This damned ship was going to make
him lose his mind.
Today marked the third day in a row they had not taken the T’Muna-Doth past warp one and Trip was finding it increasingly unlikely they’d do so tomorrow either barring unexpected miracles or another one of those magical repair depots Enterprise had stumbled on … although in retrospect, they’d probably steer clear of that, knowing how much trouble the last one gave them. Decades of neglect had so thoroughly degraded the Vulcan ship’s internal works that it was a wonder she flew at all and it wasn’t until they pushed her past the light barrier that the full extent of the damage became clear. Maintaining a stable warp field was honestly a three person job, what with the microfractures throughout nacelle one, the cracked coil in nacelle three, and the general refusal of nacelle two to operate in anything resembling a consistent manner. They were also burning through deuterium and warp plasma at a faster than expected rate, so Trip had shut down everything that wasn’t essential … and a few things that were whenever he could get away with it. Hell, the co-pilot station wasn’t even powered up since T’Pol never used it and the rare instances he ventured to the command deck anymore, he just peeked over her shoulder.
The angry whine alerting him to the intermix balance being out of whack again sounded and Trip shot the responsible control panel a sour look. Rather than react the way he really wanted to – by manually adjusting the exterior casing of that panel, preferably with a twenty or thirty kilogram sledgehammer – he instead closed his eyes, inhaled deeply through his nose, and then held the breath for a long ten count. When he exhaled, he did so slowly and through his mouth, silently counting to another ten. It helped only slightly – he still wanted to smash something until it shattered into a gajillion pieces – so he repeated the process several more times.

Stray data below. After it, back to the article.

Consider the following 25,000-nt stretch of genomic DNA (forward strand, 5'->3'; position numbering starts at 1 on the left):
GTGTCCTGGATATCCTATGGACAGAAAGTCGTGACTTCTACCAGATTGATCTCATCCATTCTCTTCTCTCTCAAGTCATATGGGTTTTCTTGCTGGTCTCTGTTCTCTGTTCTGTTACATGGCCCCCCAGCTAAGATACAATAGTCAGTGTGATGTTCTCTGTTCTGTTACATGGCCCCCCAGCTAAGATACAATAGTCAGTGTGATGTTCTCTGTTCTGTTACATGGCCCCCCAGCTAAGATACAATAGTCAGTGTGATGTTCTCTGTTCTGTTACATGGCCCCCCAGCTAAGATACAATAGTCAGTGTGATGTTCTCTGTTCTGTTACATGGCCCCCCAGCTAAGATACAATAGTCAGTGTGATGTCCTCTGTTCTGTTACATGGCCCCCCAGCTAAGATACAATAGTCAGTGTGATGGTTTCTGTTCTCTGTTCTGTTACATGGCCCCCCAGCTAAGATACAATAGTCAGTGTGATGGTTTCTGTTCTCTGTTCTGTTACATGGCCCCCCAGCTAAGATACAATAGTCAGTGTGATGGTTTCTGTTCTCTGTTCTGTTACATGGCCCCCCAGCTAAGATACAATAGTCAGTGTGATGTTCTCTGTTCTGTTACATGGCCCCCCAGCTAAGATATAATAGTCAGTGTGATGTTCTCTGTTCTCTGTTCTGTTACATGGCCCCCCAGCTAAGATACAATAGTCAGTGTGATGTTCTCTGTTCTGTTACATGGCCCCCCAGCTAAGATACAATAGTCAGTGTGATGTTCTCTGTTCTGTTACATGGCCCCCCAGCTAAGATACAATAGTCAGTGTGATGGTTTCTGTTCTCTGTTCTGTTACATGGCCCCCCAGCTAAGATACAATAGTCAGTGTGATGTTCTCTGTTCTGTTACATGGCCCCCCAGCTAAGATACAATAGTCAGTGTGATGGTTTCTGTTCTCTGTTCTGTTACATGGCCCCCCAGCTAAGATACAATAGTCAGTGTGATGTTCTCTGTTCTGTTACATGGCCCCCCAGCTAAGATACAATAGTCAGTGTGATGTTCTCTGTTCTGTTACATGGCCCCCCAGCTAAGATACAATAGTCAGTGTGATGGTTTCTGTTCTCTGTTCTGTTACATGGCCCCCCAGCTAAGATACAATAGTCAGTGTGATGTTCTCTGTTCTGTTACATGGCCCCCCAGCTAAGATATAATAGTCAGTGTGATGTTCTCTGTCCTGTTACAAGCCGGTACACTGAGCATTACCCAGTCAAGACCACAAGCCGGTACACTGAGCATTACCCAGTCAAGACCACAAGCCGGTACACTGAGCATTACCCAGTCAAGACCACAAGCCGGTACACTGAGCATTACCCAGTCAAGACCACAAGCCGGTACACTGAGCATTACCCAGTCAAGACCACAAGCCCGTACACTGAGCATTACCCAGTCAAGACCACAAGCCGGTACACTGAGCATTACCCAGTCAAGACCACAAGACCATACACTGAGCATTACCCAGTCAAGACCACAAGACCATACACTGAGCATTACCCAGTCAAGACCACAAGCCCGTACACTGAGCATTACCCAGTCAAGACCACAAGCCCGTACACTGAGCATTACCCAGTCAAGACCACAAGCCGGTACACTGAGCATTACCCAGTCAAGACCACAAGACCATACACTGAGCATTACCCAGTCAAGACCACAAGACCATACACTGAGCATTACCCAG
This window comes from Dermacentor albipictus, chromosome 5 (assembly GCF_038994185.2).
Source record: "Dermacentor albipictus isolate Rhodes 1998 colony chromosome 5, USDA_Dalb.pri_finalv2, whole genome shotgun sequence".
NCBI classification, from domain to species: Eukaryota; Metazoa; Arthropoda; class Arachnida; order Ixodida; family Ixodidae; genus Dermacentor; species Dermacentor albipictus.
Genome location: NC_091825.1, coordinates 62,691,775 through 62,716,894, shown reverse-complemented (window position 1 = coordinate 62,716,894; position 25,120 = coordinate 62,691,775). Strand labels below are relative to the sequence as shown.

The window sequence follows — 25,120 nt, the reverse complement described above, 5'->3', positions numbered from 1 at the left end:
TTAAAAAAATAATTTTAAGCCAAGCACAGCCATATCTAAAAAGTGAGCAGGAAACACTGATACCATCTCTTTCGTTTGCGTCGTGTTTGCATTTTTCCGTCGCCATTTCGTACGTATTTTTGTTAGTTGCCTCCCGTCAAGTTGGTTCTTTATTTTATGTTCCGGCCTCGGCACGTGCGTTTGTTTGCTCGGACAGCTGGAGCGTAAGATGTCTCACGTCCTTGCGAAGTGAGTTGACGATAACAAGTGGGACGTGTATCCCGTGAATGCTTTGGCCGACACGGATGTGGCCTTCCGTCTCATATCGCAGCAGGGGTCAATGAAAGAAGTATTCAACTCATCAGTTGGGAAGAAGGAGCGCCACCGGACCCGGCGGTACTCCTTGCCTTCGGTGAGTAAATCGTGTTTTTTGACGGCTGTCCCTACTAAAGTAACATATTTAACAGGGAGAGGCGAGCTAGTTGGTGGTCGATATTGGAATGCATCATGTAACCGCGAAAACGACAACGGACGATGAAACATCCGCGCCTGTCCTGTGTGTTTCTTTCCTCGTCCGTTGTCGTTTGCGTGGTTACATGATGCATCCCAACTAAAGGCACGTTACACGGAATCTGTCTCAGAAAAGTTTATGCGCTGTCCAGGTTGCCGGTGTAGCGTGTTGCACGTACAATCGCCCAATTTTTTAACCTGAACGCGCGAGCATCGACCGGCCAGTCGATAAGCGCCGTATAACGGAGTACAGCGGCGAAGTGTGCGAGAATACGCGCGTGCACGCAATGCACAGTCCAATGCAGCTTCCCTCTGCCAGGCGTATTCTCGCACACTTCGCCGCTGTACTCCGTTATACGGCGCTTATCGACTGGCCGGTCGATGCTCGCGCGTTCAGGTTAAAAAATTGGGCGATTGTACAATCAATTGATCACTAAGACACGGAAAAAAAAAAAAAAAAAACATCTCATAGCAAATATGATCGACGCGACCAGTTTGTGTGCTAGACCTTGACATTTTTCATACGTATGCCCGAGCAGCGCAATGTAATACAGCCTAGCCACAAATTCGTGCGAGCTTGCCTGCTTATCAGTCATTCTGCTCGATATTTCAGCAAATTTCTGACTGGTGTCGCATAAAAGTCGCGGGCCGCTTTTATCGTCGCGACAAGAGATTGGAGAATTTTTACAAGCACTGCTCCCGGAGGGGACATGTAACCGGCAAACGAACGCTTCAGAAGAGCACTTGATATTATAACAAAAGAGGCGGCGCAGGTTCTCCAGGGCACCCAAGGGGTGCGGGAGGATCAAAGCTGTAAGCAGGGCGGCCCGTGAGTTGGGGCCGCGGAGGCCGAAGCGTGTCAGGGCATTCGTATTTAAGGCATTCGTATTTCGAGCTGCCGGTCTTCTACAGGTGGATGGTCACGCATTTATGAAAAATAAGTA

Barely contained rage simmered just out of focus as Trip abandoned the attempts to recenter himself and instead, bent to begin the frustrating task of wrestling the intermix ration back to sane levels. It was a damned good thing the previous engineer was no longer around to defend his sloppy ass maintenance because Trip honestly wasn’t sure if he’d have the self-control to keep from grabbing the nearest wrench and beating the lazy bastard to death with it. It was even odds whether he’d just space the corpse or find some way to shoot it into a sun. And then … and then …
Trip closed his eyes once more and concentrated on his breathing. Furious rage pounded at him, pushing at his thoughts like an implacable tide. It had been this way for twelve days, from the instant T’Pol woke him for the most intense bout of lovemaking he’d ever conceived of and continuing following her vanishing act into the gym-slash-meditation chamber. She surfaced every few days for food, a shower and sex – not necessarily in that order – but so far, he hadn’t clued into what had spawned this flare up of thunderous rage. Even worse, Trip had noticed no discernible lessening of her anger and right now, his head was killing him. Just the spillover alone … God help him, but he owed every Vulcan he’d ever called unfeeling a groveling apology.
Burying himself in work simply wasn’t doing it – minor frustrations trended toward violent, homicidal urges – so Trip made a decision to alter tactics. He was done being reactive, dammit. He was tired of never knowing what to do or hoping she’d come out and tell him what was wrong.